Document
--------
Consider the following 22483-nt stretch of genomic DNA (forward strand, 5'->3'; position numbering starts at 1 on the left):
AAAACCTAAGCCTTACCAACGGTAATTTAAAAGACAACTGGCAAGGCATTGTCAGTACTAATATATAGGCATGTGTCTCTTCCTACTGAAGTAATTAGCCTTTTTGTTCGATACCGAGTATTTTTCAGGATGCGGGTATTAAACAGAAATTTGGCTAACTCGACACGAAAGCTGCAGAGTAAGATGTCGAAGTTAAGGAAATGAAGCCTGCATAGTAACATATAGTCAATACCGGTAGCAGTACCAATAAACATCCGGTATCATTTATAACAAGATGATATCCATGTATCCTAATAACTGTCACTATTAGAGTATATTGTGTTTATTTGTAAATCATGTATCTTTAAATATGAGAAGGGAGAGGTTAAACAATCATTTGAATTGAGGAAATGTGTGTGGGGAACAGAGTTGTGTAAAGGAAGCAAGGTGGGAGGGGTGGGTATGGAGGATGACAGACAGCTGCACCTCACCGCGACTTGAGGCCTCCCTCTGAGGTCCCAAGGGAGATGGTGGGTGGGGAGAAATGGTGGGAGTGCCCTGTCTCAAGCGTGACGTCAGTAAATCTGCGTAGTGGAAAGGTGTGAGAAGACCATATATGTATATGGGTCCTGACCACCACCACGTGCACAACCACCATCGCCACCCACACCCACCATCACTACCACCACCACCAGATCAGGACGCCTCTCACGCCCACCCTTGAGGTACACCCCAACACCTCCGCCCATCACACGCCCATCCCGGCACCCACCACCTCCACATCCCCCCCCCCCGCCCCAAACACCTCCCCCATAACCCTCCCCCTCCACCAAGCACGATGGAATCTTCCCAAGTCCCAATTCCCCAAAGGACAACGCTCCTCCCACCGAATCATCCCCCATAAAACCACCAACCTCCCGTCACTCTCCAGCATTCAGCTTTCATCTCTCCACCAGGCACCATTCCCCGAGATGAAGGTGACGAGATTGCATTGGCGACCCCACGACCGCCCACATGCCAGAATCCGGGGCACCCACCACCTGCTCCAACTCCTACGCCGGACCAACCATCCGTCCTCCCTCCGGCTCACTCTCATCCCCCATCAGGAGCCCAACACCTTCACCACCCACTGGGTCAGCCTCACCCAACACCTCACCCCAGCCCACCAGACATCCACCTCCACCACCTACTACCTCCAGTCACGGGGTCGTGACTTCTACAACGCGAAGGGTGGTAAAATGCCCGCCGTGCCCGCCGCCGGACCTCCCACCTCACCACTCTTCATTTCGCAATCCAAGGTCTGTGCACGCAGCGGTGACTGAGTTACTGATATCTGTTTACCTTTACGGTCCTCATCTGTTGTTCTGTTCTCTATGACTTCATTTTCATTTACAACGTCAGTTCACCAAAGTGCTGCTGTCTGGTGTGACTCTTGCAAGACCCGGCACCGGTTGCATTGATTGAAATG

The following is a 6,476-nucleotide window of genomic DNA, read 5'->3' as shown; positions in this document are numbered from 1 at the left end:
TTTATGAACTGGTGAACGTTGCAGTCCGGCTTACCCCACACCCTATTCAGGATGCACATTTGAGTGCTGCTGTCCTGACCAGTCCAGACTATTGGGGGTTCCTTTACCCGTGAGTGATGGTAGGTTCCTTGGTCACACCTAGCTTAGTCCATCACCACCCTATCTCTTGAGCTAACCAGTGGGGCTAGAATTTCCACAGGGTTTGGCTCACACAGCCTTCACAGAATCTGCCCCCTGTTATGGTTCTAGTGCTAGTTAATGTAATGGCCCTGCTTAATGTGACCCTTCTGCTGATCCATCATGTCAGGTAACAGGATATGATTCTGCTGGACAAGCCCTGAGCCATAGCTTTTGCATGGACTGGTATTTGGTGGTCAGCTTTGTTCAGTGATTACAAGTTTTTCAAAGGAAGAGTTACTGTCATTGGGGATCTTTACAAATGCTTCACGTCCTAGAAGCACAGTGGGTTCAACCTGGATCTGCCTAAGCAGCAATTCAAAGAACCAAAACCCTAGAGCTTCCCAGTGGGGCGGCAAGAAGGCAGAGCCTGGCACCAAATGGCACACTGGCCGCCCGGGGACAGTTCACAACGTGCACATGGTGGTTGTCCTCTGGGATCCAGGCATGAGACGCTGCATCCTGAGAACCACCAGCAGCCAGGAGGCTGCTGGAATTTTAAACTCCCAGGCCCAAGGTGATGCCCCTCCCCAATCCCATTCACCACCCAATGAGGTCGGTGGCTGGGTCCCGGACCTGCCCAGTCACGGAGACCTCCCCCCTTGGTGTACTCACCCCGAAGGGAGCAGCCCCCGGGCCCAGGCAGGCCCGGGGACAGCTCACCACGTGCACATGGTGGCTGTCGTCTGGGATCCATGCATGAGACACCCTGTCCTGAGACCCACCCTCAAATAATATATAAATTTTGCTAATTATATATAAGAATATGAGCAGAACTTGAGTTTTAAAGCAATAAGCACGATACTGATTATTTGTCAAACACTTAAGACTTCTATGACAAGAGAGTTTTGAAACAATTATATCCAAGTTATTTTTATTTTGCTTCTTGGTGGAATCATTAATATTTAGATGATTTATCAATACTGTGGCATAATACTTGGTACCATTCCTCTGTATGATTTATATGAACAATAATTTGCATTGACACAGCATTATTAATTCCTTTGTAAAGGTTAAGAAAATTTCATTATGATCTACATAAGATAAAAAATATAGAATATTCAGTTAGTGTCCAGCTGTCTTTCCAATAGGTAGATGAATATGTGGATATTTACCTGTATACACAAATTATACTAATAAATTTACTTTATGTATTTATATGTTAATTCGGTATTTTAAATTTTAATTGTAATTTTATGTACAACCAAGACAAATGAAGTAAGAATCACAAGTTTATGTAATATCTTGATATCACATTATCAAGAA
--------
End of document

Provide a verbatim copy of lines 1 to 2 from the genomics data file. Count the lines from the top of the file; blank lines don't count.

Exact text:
Consider the following 22483-nt stretch of genomic DNA (forward strand, 5'->3'; position numbering starts at 1 on the left):
AAAACCTAAGCCTTACCAACGGTAATTTAAAAGACAACTGGCAAGGCATTGTCAGTACTAATATATAGGCATGTGTCTCTTCCTACTGAAGTAATTAGCCTTTTTGTTCGATACCGAGTATTTTTCAGGATGCGGGTATTAAACAGAAATTTGGCTAACTCGACACGAAAGCTGCAGAGTAAGATGTCGAAGTTAAGGAAATGAAGCCTGCATAGTAACATATAGTCAATACCGGTAGCAGTACCAATAAACATCCGGTATCATTTATAACAAGATGATATCCATGTATCCTAATAACTGTCACTATTAGAGTATATTGTGTTTATTTGTAAATCATGTATCTTTAAATATGAGAAGGGAGAGGTTAAACAATCATTTGAATTGAGGAAATGTGTGTGGGGAACAGAGTTGTGTAAAGGAAGCAAGGTGGGAGGGGTGGGTATGGAGGATGACAGACAGCTGCACCTCACCGCGACTTGAGGCCTCCCTCTGAGGTCCCAAGGGAGATGGTGGGTGGGGAGAAATGGTGGGAGTGCCCTGTCTCAAGCGTGACGTCAGTAAATCTGCGTAGTGGAAAGGTGTGAGAAGACCATATATGTATATGGGTCCTGACCACCACCACGTGCACAACCACCATCGCCACCCACACCCACCATCACTACCACCACCACCAGATCAGGACGCCTCTCACGCCCACCCTTGAGGTACACCCCAACACCTCCGCCCATCACACGCCCATCCCGGCACCCACCACCTCCACATCCCCCCCCCCCGCCCCAAACACCTCCCCCATAACCCTCCCCCTCCACCAAGCACGATGGAATCTTCCCAAGTCCCAATTCCCCAAAGGACAACGCTCCTCCCACCGAATCATCCCCCATAAAACCACCAACCTCCCGTCACTCTCCAGCATTCAGCTTTCATCTCTCCACCAGGCACCATTCCCCGAGATGAAGGTGACGAGATTGCATTGGCGACCCCACGACCGCCCACATGCCAGAATCCGGGGCACCCACCACCTGCTCCAACTCCTACGCCGGACCAACCATCCGTCCTCCCTCCGGCTCACTCTCATCCCCCATCAGGAGCCCAACACCTTCACCACCCACTGGGTCAGCCTCACCCAACACCTCACCCCAGCCCACCAGACATCCACCTCCACCACCTACTACCTCCAGTCACGGGGTCGTGACTTCTACAACGCGAAGGGTGGTAAAATGCCCGCCGTGCCCGCCGCCGGACCTCCCACCTCACCACTCTTCATTTCGCAATCCAAGGTCTGTGCACGCAGCGGTGACTGAGTTACTGATATCTGTTTACCTTTACGGTCCTCATCTGTTGTTCTGTTCTCTATGACTTCATTTTCATTTACAACGTCAGTTCACCAAAGTGCTGCTGTCTGGTGTGACTCTTGCAAGACCCGGCACCGGTTGCATTGATTGAAATG